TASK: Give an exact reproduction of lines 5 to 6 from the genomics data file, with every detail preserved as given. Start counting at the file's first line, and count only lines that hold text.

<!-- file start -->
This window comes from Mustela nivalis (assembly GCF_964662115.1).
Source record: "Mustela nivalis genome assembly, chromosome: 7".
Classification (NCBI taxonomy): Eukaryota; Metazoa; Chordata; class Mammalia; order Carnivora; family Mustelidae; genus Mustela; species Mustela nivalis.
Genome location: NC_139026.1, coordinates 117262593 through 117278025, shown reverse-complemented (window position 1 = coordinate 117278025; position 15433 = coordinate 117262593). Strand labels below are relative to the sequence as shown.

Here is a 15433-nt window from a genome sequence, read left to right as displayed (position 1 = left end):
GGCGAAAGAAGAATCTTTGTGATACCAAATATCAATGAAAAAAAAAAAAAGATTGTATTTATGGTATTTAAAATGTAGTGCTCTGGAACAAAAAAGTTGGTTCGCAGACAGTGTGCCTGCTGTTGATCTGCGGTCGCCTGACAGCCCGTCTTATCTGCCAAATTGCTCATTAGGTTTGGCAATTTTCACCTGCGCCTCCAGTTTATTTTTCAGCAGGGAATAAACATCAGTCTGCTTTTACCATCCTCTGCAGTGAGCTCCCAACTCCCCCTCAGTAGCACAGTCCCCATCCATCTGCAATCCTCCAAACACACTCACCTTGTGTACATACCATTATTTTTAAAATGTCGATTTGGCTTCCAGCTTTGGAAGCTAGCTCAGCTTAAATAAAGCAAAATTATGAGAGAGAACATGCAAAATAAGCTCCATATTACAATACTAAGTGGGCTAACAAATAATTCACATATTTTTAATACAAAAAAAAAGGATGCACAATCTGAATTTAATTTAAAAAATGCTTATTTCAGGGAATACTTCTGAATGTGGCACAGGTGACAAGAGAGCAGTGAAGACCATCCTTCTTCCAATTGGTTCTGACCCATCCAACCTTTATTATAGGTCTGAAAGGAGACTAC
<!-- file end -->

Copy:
Here is a 15433-nt window from a genome sequence, read left to right as displayed (position 1 = left end):
GGCGAAAGAAGAATCTTTGTGATACCAAATATCAATGAAAAAAAAAAAAAGATTGTATTTATGGTATTTAAAATGTAGTGCTCTGGAACAAAAAAGTTGGTTCGCAGACAGTGTGCCTGCTGTTGATCTGCGGTCGCCTGACAGCCCGTCTTATCTGCCAAATTGCTCATTAGGTTTGGCAATTTTCACCTGCGCCTCCAGTTTATTTTTCAGCAGGGAATAAACATCAGTCTGCTTTTACCATCCTCTGCAGTGAGCTCCCAACTCCCCCTCAGTAGCACAGTCCCCATCCATCTGCAATCCTCCAAACACACTCACCTTGTGTACATACCATTATTTTTAAAATGTCGATTTGGCTTCCAGCTTTGGAAGCTAGCTCAGCTTAAATAAAGCAAAATTATGAGAGAGAACATGCAAAATAAGCTCCATATTACAATACTAAGTGGGCTAACAAATAATTCACATATTTTTAATACAAAAAAAAAGGATGCACAATCTGAATTTAATTTAAAAAATGCTTATTTCAGGGAATACTTCTGAATGTGGCACAGGTGACAAGAGAGCAGTGAAGACCATCCTTCTTCCAATTGGTTCTGACCCATCCAACCTTTATTATAGGTCTGAAAGGAGACTAC